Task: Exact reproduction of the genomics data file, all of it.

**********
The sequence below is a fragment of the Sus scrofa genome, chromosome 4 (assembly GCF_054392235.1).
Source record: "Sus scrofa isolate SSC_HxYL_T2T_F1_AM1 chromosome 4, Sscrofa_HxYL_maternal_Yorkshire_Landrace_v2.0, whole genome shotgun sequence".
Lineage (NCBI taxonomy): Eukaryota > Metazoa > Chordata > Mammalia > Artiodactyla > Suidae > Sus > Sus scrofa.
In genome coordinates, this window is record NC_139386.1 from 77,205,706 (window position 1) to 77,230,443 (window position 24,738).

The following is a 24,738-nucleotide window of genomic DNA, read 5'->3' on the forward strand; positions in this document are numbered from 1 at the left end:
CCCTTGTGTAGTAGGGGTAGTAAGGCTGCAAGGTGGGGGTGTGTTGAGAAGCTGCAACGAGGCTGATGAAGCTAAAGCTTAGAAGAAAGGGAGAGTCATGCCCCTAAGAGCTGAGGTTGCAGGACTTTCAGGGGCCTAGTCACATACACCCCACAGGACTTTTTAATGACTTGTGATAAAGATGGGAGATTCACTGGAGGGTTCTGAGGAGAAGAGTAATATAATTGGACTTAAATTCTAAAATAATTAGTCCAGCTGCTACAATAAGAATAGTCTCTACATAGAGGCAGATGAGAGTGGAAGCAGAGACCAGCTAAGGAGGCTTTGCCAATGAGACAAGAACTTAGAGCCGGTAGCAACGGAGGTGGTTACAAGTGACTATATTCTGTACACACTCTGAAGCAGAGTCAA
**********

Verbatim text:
The sequence below is a fragment of the Sus scrofa genome, chromosome 4 (assembly GCF_054392235.1).
Source record: "Sus scrofa isolate SSC_HxYL_T2T_F1_AM1 chromosome 4, Sscrofa_HxYL_maternal_Yorkshire_Landrace_v2.0, whole genome shotgun sequence".
Lineage (NCBI taxonomy): Eukaryota > Metazoa > Chordata > Mammalia > Artiodactyla > Suidae > Sus > Sus scrofa.
In genome coordinates, this window is record NC_139386.1 from 77,205,706 (window position 1) to 77,230,443 (window position 24,738).

The following is a 24,738-nucleotide window of genomic DNA, read 5'->3' on the forward strand; positions in this document are numbered from 1 at the left end:
CCCTTGTGTAGTAGGGGTAGTAAGGCTGCAAGGTGGGGGTGTGTTGAGAAGCTGCAACGAGGCTGATGAAGCTAAAGCTTAGAAGAAAGGGAGAGTCATGCCCCTAAGAGCTGAGGTTGCAGGACTTTCAGGGGCCTAGTCACATACACCCCACAGGACTTTTTAATGACTTGTGATAAAGATGGGAGATTCACTGGAGGGTTCTGAGGAGAAGAGTAATATAATTGGACTTAAATTCTAAAATAATTAGTCCAGCTGCTACAATAAGAATAGTCTCTACATAGAGGCAGATGAGAGTGGAAGCAGAGACCAGCTAAGGAGGCTTTGCCAATGAGACAAGAACTTAGAGCCGGTAGCAACGGAGGTGGTTACAAGTGACTATATTCTGTACACACTCTGAAGCAGAGTCAA